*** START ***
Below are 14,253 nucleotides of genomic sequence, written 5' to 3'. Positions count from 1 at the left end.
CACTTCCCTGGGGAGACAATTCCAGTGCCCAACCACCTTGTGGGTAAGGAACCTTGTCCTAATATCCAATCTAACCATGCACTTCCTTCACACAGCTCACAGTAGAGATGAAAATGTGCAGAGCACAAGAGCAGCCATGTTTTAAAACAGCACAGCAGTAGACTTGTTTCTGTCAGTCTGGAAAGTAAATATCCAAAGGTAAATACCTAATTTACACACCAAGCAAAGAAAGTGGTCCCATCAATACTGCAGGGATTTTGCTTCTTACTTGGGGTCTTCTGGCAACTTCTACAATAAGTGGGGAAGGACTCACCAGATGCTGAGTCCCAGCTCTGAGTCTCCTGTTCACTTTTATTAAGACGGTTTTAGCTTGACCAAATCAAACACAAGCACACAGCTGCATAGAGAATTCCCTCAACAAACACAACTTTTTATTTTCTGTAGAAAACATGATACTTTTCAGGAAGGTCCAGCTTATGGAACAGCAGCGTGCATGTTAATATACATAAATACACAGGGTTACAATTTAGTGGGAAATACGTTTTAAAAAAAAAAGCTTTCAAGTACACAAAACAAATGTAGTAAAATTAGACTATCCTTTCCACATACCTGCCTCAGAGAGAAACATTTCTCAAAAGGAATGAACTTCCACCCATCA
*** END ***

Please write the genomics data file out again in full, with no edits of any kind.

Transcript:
Below are 14,253 nucleotides of genomic sequence, written 5' to 3'. Positions count from 1 at the left end.
CACTTCCCTGGGGAGACAATTCCAGTGCCCAACCACCTTGTGGGTAAGGAACCTTGTCCTAATATCCAATCTAACCATGCACTTCCTTCACACAGCTCACAGTAGAGATGAAAATGTGCAGAGCACAAGAGCAGCCATGTTTTAAAACAGCACAGCAGTAGACTTGTTTCTGTCAGTCTGGAAAGTAAATATCCAAAGGTAAATACCTAATTTACACACCAAGCAAAGAAAGTGGTCCCATCAATACTGCAGGGATTTTGCTTCTTACTTGGGGTCTTCTGGCAACTTCTACAATAAGTGGGGAAGGACTCACCAGATGCTGAGTCCCAGCTCTGAGTCTCCTGTTCACTTTTATTAAGACGGTTTTAGCTTGACCAAATCAAACACAAGCACACAGCTGCATAGAGAATTCCCTCAACAAACACAACTTTTTATTTTCTGTAGAAAACATGATACTTTTCAGGAAGGTCCAGCTTATGGAACAGCAGCGTGCATGTTAATATACATAAATACACAGGGTTACAATTTAGTGGGAAATACGTTTTAAAAAAAAAAGCTTTCAAGTACACAAAACAAATGTAGTAAAATTAGACTATCCTTTCCACATACCTGCCTCAGAGAGAAACATTTCTCAAAAGGAATGAACTTCCACCCATCA